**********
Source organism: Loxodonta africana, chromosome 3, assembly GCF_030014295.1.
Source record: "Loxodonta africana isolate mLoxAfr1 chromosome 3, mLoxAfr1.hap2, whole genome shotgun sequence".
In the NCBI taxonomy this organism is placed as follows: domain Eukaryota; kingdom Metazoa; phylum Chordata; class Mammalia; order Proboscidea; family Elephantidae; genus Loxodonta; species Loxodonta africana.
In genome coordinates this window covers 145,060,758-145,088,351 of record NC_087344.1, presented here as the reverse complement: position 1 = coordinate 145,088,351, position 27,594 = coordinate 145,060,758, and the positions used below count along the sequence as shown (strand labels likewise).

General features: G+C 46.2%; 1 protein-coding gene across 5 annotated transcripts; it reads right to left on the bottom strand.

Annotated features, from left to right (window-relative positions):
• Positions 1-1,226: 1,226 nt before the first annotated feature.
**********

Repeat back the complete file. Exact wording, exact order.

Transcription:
Source organism: Loxodonta africana, chromosome 3, assembly GCF_030014295.1.
Source record: "Loxodonta africana isolate mLoxAfr1 chromosome 3, mLoxAfr1.hap2, whole genome shotgun sequence".
In the NCBI taxonomy this organism is placed as follows: domain Eukaryota; kingdom Metazoa; phylum Chordata; class Mammalia; order Proboscidea; family Elephantidae; genus Loxodonta; species Loxodonta africana.
In genome coordinates this window covers 145,060,758-145,088,351 of record NC_087344.1, presented here as the reverse complement: position 1 = coordinate 145,088,351, position 27,594 = coordinate 145,060,758, and the positions used below count along the sequence as shown (strand labels likewise).

General features: G+C 46.2%; 1 protein-coding gene across 5 annotated transcripts; it reads right to left on the bottom strand.

Annotated features, from left to right (window-relative positions):
• Positions 1-1,226: 1,226 nt before the first annotated feature.